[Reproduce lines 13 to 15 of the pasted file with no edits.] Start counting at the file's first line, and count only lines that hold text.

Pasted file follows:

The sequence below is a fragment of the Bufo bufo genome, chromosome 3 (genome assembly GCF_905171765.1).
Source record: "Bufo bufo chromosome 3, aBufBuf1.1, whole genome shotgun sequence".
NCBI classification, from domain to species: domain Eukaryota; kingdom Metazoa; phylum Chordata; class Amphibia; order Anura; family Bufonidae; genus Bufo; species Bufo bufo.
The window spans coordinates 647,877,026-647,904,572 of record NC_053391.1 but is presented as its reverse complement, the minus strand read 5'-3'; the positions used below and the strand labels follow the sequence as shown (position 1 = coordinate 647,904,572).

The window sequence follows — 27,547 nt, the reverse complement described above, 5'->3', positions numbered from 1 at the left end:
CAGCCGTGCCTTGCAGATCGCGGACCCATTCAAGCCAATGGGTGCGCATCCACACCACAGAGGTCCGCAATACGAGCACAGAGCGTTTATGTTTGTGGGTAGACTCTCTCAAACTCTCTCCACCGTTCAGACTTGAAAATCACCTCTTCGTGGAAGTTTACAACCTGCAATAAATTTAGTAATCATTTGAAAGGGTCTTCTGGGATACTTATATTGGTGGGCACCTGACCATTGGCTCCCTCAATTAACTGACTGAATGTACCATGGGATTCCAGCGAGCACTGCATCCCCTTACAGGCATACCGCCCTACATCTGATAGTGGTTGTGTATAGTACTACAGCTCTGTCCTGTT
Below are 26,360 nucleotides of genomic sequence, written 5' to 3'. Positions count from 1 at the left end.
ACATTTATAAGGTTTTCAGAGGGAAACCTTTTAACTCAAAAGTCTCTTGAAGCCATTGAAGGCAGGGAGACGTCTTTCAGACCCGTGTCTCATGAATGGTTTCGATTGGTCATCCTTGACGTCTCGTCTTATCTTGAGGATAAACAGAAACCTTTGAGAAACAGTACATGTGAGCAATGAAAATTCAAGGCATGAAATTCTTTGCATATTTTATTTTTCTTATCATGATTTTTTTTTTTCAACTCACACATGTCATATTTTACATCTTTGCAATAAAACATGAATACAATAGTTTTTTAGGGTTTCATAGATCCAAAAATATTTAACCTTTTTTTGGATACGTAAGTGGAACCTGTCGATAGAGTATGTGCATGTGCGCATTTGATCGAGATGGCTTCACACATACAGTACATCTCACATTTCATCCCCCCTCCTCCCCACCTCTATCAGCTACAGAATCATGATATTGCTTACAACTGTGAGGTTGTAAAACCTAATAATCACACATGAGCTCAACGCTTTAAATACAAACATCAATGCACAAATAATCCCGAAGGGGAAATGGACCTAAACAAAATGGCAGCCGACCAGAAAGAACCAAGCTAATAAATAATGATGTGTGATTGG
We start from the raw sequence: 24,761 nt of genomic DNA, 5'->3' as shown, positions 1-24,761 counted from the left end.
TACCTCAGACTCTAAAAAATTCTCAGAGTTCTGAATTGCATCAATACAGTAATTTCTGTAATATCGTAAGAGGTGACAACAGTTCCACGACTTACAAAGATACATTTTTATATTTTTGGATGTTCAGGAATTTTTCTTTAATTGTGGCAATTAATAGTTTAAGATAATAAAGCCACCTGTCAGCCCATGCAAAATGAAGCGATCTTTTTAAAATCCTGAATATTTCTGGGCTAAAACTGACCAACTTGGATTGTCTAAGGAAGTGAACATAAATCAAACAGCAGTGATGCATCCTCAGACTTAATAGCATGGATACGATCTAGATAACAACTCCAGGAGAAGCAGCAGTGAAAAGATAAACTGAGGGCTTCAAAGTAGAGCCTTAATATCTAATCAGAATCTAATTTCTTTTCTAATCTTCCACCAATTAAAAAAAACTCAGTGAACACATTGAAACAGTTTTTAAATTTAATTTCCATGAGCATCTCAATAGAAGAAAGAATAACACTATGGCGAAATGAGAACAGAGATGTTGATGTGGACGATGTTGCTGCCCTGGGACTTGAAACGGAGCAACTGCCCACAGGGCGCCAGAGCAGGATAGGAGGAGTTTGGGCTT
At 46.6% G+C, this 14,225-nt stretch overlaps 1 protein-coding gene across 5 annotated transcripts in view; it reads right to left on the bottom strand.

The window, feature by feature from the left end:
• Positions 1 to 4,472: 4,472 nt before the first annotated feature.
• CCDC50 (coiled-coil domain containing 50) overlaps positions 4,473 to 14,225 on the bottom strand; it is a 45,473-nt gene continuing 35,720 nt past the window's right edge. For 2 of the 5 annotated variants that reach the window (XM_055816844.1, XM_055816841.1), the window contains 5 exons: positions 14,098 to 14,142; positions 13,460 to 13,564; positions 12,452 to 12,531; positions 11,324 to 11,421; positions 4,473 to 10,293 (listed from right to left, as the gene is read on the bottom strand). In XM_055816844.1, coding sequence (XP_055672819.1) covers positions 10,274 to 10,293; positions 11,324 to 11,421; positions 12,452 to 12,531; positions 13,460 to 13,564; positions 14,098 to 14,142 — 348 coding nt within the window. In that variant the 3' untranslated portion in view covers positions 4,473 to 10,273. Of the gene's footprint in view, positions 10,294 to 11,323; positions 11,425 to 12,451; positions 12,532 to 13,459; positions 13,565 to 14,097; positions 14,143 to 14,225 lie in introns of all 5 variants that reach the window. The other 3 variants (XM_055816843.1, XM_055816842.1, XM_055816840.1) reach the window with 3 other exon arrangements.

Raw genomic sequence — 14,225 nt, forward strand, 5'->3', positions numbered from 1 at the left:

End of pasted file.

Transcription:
• Positions 1 to 4,472: 4,472 nt before the first annotated feature.
• CCDC50 (coiled-coil domain containing 50) overlaps positions 4,473 to 14,225 on the bottom strand; it is a 45,473-nt gene continuing 35,720 nt past the window's right edge. For 2 of the 5 annotated variants that reach the window (XM_055816844.1, XM_055816841.1), the window contains 5 exons: positions 14,098 to 14,142; positions 13,460 to 13,564; positions 12,452 to 12,531; positions 11,324 to 11,421; positions 4,473 to 10,293 (listed from right to left, as the gene is read on the bottom strand). In XM_055816844.1, coding sequence (XP_055672819.1) covers positions 10,274 to 10,293; positions 11,324 to 11,421; positions 12,452 to 12,531; positions 13,460 to 13,564; positions 14,098 to 14,142 — 348 coding nt within the window. In that variant the 3' untranslated portion in view covers positions 4,473 to 10,273. Of the gene's footprint in view, positions 10,294 to 11,323; positions 11,425 to 12,451; positions 12,532 to 13,459; positions 13,565 to 14,097; positions 14,143 to 14,225 lie in introns of all 5 variants that reach the window. The other 3 variants (XM_055816843.1, XM_055816842.1, XM_055816840.1) reach the window with 3 other exon arrangements.

Raw genomic sequence — 14,225 nt, forward strand, 5'->3', positions numbered from 1 at the left: